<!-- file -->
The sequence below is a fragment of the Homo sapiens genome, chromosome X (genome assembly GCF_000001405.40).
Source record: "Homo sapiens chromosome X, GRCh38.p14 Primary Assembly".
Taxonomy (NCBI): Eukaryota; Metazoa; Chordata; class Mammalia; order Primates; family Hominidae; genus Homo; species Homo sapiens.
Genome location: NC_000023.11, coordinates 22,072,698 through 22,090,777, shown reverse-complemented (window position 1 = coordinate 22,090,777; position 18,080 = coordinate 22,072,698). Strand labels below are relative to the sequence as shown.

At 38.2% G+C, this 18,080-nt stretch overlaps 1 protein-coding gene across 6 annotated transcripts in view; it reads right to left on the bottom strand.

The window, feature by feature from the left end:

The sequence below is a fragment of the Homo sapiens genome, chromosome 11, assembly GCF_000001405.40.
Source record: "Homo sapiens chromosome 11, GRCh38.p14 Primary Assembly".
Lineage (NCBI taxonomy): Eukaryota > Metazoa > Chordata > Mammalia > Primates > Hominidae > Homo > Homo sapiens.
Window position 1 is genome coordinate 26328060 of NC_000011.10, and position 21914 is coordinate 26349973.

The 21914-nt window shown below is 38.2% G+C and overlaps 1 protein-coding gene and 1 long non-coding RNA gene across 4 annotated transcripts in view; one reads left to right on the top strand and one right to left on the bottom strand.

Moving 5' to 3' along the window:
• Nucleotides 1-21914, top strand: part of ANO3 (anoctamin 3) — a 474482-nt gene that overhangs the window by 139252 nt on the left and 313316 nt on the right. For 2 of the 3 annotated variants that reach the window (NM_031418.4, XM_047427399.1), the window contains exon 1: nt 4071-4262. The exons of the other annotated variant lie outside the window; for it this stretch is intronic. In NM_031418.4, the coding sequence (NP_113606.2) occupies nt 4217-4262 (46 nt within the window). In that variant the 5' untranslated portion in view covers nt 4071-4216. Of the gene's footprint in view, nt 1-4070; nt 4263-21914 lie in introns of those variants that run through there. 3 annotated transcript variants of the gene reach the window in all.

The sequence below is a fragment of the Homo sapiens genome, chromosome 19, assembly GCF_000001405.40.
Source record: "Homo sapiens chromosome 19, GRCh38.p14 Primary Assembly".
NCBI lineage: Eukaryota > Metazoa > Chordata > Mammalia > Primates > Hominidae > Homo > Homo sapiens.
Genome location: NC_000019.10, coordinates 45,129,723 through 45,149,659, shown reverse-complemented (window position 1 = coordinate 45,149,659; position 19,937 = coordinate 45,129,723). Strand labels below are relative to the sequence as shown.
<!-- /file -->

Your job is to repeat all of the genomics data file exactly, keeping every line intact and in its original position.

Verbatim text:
The sequence below is a fragment of the Homo sapiens genome, chromosome X (genome assembly GCF_000001405.40).
Source record: "Homo sapiens chromosome X, GRCh38.p14 Primary Assembly".
Taxonomy (NCBI): Eukaryota; Metazoa; Chordata; class Mammalia; order Primates; family Hominidae; genus Homo; species Homo sapiens.
Genome location: NC_000023.11, coordinates 22,072,698 through 22,090,777, shown reverse-complemented (window position 1 = coordinate 22,090,777; position 18,080 = coordinate 22,072,698). Strand labels below are relative to the sequence as shown.

At 38.2% G+C, this 18,080-nt stretch overlaps 1 protein-coding gene across 6 annotated transcripts in view; it reads right to left on the bottom strand.

The window, feature by feature from the left end:

The sequence below is a fragment of the Homo sapiens genome, chromosome 11, assembly GCF_000001405.40.
Source record: "Homo sapiens chromosome 11, GRCh38.p14 Primary Assembly".
Lineage (NCBI taxonomy): Eukaryota > Metazoa > Chordata > Mammalia > Primates > Hominidae > Homo > Homo sapiens.
Window position 1 is genome coordinate 26328060 of NC_000011.10, and position 21914 is coordinate 26349973.

The 21914-nt window shown below is 38.2% G+C and overlaps 1 protein-coding gene and 1 long non-coding RNA gene across 4 annotated transcripts in view; one reads left to right on the top strand and one right to left on the bottom strand.

Moving 5' to 3' along the window:
• Nucleotides 1-21914, top strand: part of ANO3 (anoctamin 3) — a 474482-nt gene that overhangs the window by 139252 nt on the left and 313316 nt on the right. For 2 of the 3 annotated variants that reach the window (NM_031418.4, XM_047427399.1), the window contains exon 1: nt 4071-4262. The exons of the other annotated variant lie outside the window; for it this stretch is intronic. In NM_031418.4, the coding sequence (NP_113606.2) occupies nt 4217-4262 (46 nt within the window). In that variant the 5' untranslated portion in view covers nt 4071-4216. Of the gene's footprint in view, nt 1-4070; nt 4263-21914 lie in introns of those variants that run through there. 3 annotated transcript variants of the gene reach the window in all.

The sequence below is a fragment of the Homo sapiens genome, chromosome 19, assembly GCF_000001405.40.
Source record: "Homo sapiens chromosome 19, GRCh38.p14 Primary Assembly".
NCBI lineage: Eukaryota > Metazoa > Chordata > Mammalia > Primates > Hominidae > Homo > Homo sapiens.
Genome location: NC_000019.10, coordinates 45,129,723 through 45,149,659, shown reverse-complemented (window position 1 = coordinate 45,149,659; position 19,937 = coordinate 45,129,723). Strand labels below are relative to the sequence as shown.